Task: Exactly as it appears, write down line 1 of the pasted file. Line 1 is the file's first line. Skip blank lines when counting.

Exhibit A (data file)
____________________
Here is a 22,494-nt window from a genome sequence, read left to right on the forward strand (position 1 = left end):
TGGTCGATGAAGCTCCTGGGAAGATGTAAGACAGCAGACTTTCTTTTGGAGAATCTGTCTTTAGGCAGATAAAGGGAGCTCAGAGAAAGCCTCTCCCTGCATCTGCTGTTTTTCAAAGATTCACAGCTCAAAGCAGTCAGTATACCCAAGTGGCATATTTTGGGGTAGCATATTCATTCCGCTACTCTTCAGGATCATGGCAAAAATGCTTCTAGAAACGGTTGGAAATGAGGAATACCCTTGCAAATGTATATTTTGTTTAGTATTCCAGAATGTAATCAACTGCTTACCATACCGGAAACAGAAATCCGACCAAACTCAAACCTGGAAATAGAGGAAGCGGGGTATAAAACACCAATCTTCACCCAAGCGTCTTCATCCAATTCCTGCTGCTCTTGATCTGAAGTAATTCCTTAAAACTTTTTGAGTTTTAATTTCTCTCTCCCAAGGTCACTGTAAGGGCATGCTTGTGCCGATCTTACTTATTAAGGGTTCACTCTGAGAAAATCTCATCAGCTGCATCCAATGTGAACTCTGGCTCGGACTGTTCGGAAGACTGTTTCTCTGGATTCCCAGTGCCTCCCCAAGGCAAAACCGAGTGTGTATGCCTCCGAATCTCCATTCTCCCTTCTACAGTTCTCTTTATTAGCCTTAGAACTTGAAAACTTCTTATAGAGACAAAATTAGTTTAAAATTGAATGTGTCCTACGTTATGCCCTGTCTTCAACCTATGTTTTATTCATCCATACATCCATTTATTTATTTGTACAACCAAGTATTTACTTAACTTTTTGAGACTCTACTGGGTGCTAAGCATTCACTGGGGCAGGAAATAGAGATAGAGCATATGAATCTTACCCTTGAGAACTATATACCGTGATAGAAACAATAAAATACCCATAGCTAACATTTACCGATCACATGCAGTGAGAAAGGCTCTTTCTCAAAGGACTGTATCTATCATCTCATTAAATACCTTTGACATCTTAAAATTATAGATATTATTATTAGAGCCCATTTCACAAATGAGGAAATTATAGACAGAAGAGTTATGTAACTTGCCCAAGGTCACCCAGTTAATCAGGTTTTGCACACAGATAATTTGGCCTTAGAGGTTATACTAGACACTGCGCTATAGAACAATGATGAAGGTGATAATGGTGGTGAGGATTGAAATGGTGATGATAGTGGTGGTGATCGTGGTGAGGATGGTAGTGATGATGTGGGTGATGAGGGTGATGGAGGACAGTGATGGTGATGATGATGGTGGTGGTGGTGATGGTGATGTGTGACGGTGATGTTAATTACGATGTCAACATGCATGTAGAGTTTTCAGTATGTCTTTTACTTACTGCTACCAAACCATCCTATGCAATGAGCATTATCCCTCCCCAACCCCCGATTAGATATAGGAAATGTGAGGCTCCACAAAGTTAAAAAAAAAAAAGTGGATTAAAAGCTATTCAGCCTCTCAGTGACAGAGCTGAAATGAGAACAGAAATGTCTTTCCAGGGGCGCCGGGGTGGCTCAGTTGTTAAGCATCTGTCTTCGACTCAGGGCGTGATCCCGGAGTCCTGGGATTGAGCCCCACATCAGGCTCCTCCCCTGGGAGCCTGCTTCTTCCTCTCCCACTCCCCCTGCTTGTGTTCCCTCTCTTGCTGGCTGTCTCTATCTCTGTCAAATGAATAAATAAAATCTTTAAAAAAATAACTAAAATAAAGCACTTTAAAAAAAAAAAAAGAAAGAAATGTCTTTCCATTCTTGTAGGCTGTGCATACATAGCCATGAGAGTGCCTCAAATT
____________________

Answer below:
Here is a 22,494-nt window from a genome sequence, read left to right on the forward strand (position 1 = left end):